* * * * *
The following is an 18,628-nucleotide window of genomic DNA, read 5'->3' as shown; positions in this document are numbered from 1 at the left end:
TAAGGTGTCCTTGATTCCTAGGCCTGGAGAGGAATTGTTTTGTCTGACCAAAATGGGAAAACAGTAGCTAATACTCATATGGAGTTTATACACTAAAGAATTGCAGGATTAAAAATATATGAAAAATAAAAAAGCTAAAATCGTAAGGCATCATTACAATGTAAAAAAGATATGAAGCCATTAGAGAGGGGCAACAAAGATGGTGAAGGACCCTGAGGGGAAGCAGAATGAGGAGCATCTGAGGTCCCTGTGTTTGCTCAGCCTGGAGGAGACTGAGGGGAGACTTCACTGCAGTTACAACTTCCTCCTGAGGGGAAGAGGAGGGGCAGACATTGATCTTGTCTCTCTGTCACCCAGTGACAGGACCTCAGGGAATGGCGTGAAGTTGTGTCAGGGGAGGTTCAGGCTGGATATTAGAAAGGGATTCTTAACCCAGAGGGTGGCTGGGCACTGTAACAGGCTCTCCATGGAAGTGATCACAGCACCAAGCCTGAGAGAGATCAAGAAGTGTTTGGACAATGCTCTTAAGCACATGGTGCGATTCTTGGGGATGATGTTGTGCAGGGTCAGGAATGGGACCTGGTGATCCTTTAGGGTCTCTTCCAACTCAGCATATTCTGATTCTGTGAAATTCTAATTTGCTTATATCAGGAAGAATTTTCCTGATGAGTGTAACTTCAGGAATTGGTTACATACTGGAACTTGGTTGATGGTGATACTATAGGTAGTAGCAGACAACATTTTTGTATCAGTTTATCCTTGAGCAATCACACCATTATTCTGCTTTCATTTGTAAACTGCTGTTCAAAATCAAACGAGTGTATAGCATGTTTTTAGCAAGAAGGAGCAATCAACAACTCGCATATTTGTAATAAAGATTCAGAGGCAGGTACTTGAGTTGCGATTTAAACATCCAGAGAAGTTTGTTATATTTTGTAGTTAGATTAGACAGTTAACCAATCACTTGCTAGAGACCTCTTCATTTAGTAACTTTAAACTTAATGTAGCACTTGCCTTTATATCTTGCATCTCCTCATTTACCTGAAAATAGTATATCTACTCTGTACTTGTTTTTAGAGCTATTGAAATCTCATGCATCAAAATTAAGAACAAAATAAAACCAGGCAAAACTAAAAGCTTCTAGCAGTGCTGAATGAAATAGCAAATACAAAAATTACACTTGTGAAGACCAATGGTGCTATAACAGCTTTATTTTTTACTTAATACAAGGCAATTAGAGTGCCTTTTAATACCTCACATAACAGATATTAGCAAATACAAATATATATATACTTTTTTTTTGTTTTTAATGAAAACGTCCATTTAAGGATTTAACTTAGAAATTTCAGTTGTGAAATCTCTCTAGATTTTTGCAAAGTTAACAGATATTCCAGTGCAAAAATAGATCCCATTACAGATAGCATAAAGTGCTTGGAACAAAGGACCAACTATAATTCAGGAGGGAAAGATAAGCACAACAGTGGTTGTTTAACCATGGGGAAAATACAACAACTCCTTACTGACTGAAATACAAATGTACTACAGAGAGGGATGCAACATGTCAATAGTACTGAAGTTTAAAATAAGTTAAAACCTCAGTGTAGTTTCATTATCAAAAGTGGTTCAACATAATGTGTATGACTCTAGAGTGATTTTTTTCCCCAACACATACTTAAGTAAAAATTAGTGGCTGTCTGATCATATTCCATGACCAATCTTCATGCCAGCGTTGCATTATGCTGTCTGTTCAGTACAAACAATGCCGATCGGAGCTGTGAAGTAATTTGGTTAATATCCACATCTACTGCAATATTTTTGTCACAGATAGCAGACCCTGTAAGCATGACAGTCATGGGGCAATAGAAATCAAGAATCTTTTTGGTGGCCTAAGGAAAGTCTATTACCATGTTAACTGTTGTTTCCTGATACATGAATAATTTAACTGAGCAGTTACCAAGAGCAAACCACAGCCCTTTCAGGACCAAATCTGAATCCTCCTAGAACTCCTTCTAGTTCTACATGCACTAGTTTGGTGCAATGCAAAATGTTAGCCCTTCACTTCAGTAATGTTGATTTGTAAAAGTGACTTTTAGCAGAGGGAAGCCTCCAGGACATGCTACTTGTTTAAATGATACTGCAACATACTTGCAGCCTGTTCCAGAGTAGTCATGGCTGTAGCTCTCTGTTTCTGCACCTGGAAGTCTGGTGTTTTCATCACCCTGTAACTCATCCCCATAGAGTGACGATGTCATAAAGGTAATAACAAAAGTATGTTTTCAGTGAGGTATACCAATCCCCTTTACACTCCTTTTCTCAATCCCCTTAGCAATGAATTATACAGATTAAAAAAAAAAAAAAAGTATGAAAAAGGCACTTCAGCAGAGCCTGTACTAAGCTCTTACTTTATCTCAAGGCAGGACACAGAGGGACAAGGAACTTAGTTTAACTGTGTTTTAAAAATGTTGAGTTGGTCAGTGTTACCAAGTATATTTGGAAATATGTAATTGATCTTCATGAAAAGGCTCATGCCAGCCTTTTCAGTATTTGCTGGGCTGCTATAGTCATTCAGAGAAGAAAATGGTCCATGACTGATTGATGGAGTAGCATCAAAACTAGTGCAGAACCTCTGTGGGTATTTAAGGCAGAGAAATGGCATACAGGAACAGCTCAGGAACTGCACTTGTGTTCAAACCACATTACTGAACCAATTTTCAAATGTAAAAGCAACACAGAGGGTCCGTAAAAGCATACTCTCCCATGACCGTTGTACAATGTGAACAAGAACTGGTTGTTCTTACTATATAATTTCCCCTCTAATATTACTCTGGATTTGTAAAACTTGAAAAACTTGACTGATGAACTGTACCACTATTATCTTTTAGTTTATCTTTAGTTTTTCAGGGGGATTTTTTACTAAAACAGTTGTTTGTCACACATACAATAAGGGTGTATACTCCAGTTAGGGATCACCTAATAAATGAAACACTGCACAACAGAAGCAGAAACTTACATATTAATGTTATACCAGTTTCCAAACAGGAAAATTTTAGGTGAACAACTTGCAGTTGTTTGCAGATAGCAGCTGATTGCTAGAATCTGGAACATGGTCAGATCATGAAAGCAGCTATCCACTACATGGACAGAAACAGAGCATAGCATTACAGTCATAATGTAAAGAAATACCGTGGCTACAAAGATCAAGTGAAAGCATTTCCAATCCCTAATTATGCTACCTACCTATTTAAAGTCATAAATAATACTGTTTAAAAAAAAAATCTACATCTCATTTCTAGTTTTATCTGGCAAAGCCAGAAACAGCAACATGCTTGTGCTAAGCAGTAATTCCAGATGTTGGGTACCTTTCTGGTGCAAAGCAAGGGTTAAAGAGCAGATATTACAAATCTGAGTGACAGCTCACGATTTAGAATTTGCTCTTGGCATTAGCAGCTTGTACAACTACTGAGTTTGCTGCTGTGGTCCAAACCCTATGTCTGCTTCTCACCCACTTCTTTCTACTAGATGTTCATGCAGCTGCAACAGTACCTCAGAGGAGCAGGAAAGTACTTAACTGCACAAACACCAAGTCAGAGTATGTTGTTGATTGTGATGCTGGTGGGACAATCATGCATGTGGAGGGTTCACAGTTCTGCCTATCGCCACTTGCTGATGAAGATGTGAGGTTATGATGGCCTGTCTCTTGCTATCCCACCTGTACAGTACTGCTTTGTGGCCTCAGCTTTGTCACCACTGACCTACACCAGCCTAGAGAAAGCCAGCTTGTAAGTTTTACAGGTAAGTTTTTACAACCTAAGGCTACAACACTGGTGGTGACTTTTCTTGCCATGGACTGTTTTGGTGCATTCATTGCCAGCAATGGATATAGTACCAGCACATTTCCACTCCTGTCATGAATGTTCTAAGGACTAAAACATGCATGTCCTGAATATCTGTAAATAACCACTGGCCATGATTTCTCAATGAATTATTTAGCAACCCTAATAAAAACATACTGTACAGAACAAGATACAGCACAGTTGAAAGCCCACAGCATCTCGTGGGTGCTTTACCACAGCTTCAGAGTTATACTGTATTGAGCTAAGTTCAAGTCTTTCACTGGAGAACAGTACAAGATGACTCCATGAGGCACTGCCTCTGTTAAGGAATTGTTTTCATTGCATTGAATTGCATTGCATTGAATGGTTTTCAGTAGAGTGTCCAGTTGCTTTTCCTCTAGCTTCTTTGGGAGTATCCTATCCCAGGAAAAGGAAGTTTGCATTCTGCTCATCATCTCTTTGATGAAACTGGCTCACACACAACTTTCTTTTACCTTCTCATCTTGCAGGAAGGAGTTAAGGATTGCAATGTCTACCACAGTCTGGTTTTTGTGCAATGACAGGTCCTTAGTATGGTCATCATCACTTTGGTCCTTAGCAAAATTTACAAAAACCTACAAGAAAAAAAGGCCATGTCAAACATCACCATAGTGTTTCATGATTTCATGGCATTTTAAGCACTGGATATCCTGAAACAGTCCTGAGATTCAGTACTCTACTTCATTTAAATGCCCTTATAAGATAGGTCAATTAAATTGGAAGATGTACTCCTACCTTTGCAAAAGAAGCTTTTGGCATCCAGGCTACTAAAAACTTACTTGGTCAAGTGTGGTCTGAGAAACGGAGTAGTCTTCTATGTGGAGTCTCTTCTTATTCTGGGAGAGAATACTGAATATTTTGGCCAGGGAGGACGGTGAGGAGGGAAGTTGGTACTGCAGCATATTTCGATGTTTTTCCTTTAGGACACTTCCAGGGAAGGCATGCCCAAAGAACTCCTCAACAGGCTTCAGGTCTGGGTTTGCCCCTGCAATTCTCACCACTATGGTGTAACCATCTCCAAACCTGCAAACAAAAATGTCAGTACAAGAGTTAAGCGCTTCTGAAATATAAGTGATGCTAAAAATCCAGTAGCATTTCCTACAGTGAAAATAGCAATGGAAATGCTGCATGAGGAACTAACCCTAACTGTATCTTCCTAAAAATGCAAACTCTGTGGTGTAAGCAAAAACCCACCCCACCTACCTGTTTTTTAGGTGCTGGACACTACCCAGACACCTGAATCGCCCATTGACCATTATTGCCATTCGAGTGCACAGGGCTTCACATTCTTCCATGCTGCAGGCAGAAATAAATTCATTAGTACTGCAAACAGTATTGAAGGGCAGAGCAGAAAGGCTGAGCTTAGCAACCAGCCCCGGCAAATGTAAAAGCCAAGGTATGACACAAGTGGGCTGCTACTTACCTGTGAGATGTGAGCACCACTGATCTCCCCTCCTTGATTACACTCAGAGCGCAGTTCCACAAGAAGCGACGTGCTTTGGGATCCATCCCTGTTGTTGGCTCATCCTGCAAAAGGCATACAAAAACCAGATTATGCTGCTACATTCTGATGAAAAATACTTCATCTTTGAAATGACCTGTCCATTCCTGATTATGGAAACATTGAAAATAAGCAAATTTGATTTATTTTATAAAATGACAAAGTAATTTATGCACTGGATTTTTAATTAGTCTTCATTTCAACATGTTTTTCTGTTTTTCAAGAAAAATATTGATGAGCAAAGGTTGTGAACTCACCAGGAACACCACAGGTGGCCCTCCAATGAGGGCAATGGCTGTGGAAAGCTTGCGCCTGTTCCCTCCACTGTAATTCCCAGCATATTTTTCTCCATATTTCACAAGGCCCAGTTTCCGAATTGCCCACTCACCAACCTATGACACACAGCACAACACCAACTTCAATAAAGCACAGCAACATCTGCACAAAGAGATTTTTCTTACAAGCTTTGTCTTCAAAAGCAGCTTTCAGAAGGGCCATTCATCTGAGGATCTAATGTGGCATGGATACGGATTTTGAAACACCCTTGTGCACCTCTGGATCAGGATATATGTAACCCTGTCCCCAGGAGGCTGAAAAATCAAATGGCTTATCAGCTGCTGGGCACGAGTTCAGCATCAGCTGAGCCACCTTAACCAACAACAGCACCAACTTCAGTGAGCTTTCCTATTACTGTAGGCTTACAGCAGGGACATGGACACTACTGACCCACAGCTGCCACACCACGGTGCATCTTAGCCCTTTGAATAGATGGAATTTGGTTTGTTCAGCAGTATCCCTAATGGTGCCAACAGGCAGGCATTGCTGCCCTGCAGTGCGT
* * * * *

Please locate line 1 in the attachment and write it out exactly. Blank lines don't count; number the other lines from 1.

The following is an 18,628-nucleotide window of genomic DNA, read 5'->3' as shown; positions in this document are numbered from 1 at the left end: